The Alfa Romeo Giulietta, Dacia Duster, DS 3, Ford C-Max, Ford Grand C-Max, Kia Stonic, MG ZS, Toyota Aygo and Vauxhall Viva all scored only three stars in their standard avatars. The Aygo scored four, while Kia's Stonic managed five stars when it was fitted with the optional safety equipment.
NCAP's secretary general, Michiel van Ratingen, said about the Punto's results, “The fact that older cars cannot compete illustrates the pace at which the vehicle industry is innovating safety and the willingness and ability of competitive manufacturers to meet the highest standards. Those who do not keep their cars up to the latest standards get left behind – as these results clearly show.”
The third-generation Punto was first launched in 2005, and hasn't been replaced in markets like India and the UK, upon Fiat boss Sergio Marchionne’s instruction. Continuing, van Ratingen said, “This is perhaps the strongest example of a manufacturer continuing to sell a product that is well past its best-before date at the expense of the unsuspecting buyer. We would urge consumers to choose cars with the most up-to-date five-star ratings – many examples of which we have seen in 2017.”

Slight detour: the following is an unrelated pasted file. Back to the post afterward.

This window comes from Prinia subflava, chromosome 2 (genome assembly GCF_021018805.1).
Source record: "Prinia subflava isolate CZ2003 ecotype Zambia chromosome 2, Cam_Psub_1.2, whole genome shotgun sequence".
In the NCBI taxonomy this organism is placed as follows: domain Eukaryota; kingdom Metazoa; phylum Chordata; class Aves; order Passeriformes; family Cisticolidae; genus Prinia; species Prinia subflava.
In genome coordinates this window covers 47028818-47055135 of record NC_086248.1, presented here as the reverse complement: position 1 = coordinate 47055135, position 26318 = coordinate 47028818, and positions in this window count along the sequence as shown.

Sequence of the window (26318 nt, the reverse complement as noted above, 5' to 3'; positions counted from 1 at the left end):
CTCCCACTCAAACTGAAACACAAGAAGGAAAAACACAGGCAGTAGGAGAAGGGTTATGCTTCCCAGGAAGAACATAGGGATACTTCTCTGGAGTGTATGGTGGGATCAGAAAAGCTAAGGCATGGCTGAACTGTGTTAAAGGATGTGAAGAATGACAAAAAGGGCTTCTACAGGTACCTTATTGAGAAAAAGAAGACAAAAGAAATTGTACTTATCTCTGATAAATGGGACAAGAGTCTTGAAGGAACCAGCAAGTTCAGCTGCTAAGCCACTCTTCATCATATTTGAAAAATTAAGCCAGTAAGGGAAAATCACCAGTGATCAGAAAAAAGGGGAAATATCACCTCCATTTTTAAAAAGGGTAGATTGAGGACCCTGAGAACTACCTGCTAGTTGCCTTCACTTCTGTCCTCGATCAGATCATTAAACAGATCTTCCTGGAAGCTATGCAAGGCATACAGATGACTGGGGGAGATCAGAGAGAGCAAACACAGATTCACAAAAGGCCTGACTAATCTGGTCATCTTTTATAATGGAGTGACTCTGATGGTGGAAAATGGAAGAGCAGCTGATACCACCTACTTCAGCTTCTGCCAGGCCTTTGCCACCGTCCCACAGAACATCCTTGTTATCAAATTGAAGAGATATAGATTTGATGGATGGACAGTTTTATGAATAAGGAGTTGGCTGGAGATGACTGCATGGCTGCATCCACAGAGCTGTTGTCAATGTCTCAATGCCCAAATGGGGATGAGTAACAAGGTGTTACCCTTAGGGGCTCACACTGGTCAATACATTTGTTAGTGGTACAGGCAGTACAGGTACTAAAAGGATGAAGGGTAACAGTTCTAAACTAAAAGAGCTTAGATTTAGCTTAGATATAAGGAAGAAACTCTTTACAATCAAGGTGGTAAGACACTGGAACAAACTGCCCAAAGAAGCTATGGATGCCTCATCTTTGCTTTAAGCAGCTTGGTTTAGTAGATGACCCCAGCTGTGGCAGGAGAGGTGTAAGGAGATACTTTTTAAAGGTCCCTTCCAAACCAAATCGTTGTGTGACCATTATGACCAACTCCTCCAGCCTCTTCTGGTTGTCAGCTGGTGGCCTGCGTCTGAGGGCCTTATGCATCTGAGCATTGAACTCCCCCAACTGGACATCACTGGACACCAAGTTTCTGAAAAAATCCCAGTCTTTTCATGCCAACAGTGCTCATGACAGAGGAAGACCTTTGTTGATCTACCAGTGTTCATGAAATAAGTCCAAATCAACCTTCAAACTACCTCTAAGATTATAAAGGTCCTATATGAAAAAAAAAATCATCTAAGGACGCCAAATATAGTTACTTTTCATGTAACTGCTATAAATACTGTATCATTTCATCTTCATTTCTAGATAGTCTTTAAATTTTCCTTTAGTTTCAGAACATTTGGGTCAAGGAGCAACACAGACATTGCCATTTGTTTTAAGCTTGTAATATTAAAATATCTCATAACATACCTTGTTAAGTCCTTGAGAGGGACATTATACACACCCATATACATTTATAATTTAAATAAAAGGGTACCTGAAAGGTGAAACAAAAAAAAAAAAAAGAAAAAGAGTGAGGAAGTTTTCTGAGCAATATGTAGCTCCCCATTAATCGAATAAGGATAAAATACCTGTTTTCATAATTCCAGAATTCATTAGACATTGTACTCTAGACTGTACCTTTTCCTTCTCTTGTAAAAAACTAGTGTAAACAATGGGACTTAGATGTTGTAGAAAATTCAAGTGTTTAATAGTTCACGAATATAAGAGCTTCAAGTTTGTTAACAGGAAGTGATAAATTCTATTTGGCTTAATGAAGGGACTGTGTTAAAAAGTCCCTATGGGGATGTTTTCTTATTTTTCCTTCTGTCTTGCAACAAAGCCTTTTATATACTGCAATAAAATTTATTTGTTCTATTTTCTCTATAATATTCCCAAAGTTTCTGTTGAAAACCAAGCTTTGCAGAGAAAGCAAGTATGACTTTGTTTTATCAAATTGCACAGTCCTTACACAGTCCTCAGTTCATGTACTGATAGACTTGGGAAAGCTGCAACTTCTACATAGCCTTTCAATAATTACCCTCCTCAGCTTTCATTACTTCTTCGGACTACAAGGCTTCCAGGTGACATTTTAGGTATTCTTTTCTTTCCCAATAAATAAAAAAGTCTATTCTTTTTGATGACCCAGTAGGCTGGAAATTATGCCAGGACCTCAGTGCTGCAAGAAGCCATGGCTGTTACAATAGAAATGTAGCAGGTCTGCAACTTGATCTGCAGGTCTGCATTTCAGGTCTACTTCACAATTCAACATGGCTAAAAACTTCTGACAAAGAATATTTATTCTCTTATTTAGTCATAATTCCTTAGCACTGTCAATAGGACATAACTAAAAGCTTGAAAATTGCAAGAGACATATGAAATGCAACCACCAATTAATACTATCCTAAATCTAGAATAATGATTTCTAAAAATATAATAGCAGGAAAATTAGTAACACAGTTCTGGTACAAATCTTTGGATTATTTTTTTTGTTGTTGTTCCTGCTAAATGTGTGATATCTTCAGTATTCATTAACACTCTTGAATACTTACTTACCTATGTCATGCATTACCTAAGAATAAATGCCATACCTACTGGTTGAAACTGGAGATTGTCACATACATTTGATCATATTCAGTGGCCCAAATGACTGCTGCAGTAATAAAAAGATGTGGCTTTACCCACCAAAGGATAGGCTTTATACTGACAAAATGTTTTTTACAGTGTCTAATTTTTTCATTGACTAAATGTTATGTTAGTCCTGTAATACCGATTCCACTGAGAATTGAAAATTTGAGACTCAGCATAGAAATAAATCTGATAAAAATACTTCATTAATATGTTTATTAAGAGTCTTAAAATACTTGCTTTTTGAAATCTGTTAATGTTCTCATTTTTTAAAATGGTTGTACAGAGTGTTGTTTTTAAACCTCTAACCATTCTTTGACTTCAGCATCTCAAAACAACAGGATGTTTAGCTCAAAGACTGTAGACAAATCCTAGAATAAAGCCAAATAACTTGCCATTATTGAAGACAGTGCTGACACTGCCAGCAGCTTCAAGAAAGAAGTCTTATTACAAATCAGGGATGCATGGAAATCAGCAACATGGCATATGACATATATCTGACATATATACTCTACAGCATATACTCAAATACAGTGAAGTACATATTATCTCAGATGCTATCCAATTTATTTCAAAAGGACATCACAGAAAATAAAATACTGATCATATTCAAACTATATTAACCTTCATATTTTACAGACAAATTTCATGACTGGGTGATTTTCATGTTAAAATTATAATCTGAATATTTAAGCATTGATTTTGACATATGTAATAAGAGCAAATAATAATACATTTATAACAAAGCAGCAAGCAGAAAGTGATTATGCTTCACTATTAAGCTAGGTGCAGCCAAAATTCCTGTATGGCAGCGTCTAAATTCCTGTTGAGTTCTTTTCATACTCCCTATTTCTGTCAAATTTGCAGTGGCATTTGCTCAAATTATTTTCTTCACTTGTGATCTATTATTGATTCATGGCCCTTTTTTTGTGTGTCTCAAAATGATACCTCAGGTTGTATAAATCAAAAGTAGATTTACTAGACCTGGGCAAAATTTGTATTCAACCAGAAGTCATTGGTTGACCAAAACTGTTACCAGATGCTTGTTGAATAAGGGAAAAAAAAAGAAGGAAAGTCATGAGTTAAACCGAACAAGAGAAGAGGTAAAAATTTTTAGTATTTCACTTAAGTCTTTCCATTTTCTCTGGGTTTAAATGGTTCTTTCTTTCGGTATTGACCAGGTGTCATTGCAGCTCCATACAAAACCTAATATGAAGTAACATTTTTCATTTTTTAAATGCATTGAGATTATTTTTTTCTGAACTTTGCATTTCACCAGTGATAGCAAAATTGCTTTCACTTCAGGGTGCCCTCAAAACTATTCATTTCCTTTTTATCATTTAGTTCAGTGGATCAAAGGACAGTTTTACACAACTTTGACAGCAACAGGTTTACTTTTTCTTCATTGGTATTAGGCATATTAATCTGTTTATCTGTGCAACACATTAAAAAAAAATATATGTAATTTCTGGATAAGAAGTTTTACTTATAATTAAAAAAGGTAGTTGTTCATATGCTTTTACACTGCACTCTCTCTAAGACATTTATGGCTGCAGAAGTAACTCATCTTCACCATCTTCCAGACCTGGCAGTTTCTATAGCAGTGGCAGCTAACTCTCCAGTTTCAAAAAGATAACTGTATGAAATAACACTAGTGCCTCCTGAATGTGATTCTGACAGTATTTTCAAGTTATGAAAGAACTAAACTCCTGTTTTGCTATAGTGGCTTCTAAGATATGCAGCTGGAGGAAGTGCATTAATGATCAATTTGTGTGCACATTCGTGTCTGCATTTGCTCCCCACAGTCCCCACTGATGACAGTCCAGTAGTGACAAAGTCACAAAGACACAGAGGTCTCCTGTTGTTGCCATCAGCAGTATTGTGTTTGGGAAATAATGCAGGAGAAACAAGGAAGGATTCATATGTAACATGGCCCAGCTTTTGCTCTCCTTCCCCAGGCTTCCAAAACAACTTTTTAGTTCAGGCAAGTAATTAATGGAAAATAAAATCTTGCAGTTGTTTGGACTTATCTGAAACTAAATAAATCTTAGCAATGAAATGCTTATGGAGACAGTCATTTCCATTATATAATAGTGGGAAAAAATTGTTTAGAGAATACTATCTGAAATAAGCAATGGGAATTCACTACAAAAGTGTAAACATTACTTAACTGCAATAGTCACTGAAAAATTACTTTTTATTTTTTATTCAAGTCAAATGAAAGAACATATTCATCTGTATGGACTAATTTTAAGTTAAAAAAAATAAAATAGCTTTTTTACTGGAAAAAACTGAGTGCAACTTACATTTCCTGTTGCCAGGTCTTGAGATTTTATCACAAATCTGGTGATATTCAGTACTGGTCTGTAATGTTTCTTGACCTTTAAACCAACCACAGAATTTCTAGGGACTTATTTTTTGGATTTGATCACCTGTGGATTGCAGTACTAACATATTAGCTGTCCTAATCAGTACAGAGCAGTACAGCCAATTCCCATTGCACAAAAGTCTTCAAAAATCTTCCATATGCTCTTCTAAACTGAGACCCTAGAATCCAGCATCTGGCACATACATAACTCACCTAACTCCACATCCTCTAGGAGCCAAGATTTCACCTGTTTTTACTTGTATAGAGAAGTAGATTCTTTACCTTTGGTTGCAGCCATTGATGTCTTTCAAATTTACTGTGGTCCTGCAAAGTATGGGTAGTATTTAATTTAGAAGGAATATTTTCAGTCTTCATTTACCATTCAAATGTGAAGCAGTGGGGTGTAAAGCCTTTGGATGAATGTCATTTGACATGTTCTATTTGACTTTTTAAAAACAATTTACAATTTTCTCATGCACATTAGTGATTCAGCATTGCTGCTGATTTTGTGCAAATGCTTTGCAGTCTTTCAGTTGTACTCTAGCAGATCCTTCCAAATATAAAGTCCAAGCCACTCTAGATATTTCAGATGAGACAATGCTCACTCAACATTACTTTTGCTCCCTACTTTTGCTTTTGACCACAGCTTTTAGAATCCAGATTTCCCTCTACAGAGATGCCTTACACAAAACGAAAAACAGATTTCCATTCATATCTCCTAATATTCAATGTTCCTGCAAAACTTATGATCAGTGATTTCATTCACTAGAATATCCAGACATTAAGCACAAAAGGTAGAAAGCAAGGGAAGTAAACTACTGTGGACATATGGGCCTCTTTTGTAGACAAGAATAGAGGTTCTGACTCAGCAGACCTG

Thatcham Research, the UK’s organisation which is responsible for conducting the Euro NCAP tests, also added that the number of three-star results are a bigger problem.
“Some great strides have been made in car safety this year; 72 percent of the cars tested achieved a five-star Euro NCAP rating, as compared to the 56 percent in 2016; but December’s test results have shown that some car makers are choosing not to fit potentially life-saving safety technology as standard, despite an overall trend to the contrary in 2017,” said Matthew Avery, Thatcham’s research director.